The distinction between the expected return and the long term multi-period return was recognized by Markowitz, but he did not develop a full treatment of multi-period MVO in which the geometric mean could be used as both an input and output of the calculation.
This is achieved in our multi-period optimizer MvoPlus. Here the concepts analogous to those of the single period analysis are:
- The multi-period (geometric mean) return of the portfolio.
- The standard deviation of the return on the portfolio, which is treated as a measure of risk.
- The Geometric Mean Frontier, which is the set of rebalanced portfolios with geometric mean return greater than any other with the same or lesser risk, and lesser risk than any other with the same or greater geometric mean return.
A fundamental difference from the single period case is that the portfolio with the largest geometric mean return is often a diversified portfolio (not just a single asset), and this portfolio can have a geometric mean return that is greater than that of any of the constituent assets.
In a multi-period framework, the mean-variance formalism thus has three advantages:
- It simplifies the portfolio selection problem, because the investor need only consider the portfolios on the Geometric Mean Frontier, rather than the entire universe of possible portfolios.
- It quantifies the notion that diversification reduces risk. Portfolios toward the left end of the Geometric Mean Frontier can have lower risk than any of the constituent assets.
- It can actually increase the multi-period return above that of any of the individual assets. This effect is most pronounced when the individual assets have similar multi-period returns.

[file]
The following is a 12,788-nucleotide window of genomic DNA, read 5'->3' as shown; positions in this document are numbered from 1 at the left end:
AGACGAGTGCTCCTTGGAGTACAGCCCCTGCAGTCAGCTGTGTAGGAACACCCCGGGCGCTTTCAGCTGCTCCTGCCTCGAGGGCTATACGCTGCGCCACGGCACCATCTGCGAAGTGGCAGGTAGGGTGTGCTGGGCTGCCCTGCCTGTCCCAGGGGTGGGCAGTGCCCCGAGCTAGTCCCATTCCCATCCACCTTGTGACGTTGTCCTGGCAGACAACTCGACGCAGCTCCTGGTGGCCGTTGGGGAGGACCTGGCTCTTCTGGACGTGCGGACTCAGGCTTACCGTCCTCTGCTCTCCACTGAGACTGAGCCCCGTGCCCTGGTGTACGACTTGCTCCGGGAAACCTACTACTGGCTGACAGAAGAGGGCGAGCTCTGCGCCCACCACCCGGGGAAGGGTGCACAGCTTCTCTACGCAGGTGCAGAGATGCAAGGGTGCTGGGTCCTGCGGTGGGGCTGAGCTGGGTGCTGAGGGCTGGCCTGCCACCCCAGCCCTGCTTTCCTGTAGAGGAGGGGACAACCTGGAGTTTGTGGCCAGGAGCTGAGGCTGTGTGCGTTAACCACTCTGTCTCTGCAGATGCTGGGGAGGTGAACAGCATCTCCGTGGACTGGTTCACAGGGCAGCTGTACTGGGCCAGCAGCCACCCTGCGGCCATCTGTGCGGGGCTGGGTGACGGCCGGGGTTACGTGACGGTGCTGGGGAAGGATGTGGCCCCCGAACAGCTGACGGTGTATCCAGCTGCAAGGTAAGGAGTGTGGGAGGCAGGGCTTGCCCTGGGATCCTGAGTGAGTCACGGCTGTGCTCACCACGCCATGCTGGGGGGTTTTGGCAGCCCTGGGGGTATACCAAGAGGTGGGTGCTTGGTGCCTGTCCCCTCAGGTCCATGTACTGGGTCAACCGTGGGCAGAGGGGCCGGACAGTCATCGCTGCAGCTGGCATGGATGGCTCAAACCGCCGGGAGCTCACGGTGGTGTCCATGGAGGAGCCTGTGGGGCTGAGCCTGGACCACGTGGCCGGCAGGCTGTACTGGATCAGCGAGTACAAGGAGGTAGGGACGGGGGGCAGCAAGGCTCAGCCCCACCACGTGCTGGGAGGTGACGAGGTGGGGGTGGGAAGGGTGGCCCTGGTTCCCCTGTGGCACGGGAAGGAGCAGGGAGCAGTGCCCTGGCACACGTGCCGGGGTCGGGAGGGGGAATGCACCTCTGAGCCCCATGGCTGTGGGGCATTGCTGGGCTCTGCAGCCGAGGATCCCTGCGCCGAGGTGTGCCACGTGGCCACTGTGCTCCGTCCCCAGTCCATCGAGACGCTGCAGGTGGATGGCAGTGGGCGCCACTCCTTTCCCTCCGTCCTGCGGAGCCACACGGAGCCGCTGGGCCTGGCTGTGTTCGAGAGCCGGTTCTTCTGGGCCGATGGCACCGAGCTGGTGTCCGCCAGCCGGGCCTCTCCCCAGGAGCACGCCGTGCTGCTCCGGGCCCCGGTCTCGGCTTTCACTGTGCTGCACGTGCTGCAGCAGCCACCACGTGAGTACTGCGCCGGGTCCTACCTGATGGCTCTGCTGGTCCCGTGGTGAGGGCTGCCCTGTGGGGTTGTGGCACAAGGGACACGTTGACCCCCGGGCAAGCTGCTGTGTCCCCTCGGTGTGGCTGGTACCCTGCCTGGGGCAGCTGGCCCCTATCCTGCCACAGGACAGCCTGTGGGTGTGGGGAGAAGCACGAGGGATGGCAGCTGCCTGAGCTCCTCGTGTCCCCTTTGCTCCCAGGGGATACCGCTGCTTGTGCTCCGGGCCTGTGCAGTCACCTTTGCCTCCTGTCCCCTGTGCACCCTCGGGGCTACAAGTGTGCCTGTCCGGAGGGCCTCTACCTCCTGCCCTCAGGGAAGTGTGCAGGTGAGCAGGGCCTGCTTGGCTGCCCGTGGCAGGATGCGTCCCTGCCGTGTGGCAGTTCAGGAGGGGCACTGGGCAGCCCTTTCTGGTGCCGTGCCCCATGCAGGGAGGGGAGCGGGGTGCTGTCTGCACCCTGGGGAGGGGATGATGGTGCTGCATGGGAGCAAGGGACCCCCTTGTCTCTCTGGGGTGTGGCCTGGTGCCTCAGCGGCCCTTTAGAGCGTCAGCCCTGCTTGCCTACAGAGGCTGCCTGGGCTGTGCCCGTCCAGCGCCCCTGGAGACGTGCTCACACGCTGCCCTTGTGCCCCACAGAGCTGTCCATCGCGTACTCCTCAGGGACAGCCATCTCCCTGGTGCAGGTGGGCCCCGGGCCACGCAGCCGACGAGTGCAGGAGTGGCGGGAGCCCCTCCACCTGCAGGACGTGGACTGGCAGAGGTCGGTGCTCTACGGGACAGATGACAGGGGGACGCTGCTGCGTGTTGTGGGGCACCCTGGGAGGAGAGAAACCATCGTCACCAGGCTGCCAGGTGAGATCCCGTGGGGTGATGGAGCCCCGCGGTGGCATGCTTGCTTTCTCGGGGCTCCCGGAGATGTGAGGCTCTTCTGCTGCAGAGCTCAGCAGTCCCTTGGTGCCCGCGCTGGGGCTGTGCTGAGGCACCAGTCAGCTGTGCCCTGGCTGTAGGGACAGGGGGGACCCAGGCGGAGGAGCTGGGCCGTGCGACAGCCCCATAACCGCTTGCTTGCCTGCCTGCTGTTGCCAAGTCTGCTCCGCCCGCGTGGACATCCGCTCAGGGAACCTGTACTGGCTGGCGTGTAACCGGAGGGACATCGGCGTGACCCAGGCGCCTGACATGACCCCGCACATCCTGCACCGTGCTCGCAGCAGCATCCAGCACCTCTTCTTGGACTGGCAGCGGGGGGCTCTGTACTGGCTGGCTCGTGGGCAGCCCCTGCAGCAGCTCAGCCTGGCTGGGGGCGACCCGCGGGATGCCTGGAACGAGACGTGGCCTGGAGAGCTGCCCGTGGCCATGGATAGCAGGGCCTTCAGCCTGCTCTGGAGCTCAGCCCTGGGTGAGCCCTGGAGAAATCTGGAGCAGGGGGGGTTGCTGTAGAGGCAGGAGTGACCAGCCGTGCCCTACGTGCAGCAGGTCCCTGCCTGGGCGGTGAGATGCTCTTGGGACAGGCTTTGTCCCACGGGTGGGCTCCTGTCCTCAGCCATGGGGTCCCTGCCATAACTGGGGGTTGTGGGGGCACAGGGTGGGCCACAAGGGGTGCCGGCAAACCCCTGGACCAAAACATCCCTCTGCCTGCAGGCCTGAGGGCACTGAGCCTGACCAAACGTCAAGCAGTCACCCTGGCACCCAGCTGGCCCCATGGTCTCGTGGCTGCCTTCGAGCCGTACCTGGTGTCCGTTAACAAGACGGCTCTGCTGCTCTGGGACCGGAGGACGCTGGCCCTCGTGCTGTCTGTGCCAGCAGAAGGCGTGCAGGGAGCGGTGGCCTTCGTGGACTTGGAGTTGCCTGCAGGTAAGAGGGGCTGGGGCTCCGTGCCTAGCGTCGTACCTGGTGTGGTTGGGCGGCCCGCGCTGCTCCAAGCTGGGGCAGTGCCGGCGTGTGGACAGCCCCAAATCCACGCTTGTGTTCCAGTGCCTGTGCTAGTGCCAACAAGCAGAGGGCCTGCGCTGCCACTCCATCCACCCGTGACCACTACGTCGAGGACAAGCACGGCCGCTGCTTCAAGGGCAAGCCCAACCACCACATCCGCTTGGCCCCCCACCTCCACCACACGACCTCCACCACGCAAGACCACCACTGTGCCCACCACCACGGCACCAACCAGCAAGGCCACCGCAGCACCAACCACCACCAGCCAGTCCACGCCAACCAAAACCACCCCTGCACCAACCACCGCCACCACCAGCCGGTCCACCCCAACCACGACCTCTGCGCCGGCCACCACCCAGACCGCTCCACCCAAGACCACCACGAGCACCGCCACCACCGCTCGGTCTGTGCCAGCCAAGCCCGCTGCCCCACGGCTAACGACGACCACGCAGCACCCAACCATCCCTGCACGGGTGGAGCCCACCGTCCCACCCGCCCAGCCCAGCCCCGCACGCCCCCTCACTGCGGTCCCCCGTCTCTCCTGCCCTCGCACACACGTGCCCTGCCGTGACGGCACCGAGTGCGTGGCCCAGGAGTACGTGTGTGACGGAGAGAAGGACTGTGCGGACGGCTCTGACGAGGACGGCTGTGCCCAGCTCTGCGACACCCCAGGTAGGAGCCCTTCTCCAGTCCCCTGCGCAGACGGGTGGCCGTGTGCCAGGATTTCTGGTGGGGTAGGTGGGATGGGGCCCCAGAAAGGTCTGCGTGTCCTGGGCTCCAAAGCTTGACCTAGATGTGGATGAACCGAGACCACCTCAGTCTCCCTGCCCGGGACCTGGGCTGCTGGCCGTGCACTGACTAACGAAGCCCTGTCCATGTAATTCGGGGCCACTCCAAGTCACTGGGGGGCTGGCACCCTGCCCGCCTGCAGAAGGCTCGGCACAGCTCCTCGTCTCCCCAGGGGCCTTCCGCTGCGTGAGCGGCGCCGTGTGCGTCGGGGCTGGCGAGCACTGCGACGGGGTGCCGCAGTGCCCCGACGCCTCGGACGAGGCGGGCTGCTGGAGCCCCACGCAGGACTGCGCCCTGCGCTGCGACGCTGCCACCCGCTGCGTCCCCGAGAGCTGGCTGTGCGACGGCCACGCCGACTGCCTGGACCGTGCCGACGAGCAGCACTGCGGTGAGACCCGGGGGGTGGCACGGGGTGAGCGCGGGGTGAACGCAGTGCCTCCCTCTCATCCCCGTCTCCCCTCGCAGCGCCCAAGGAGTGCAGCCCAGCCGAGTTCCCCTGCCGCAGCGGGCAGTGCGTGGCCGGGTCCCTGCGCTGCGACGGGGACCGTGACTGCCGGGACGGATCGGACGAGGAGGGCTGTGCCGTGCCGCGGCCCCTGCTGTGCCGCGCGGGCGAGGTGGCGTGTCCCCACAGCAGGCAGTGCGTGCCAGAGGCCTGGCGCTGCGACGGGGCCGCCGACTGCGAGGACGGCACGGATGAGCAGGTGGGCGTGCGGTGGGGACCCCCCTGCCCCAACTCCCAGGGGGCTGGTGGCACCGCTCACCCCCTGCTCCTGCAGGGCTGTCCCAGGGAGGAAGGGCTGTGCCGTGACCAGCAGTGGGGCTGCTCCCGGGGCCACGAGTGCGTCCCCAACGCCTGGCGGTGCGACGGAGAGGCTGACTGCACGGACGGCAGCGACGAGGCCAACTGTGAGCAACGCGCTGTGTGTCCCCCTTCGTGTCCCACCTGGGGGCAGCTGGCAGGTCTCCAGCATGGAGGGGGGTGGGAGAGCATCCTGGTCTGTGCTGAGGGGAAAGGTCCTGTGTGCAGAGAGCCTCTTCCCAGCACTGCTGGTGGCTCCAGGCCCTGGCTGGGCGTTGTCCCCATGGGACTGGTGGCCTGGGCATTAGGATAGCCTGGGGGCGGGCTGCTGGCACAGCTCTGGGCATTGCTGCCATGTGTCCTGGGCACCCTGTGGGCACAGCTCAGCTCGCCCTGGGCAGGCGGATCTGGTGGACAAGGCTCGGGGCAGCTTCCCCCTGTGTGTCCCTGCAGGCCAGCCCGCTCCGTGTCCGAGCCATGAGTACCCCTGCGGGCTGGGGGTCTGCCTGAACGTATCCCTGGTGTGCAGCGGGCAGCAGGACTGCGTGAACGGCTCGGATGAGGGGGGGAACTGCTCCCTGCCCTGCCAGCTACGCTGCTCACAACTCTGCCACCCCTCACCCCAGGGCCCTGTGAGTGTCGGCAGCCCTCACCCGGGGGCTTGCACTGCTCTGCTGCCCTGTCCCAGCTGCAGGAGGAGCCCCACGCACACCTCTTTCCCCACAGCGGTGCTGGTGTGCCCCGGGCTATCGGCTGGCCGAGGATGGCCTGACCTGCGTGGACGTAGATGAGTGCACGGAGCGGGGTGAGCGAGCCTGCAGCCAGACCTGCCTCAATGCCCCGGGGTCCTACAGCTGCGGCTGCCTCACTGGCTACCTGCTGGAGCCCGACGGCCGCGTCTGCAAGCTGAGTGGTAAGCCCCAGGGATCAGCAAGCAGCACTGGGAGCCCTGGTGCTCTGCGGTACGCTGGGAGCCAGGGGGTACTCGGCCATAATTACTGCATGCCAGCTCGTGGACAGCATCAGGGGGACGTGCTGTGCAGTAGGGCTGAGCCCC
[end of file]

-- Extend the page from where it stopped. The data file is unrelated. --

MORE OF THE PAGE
The multi-period situation may be caricatured by the icon of our multi-period optimizer MvoPlus. Here we see the conventional upward sloping frontier (in red), and the Geometric Mean Frontier (in blue) which can have its maximum for an intermediate value of the standard deviation. This point is sometimes called the "critical point."
The portion of the blue curve to the right of the maximum is not actually part of the Geometric Mean Frontier, but it is displayed by MvoPlus in order to emphasize that increasing the expected return beyond the critical point is actually harmful to the long term return.
Please select the following links to learn more about single and multi-period MVO:
- Expanded version of the material presented here.
- Research Manuscript on the Geometric Mean Frontier.
The following are some books from which you can learn more about MVO:
- Markowitz, Harry M., "Portfolio Selection". The book by the originator of Modern Portfolio Theory. A must read.
- Elton, Edwin J. and Gruber, Martin J., "Modern Portfolio Theory and Investment Analysis". A book aimed primarily at MBA students.
- Luenberger, David G., "Investment Science". A great book written by an engineer, covering not only portfolio analysis but also financial options and real options. Requires good math skills, but not fancy math.
- Michaud, Richard O., "Efficient Asset Management". A critique of mean-variance optimization as normally practiced, together with suggestions on what to do about it. Requires good grasp of statistics.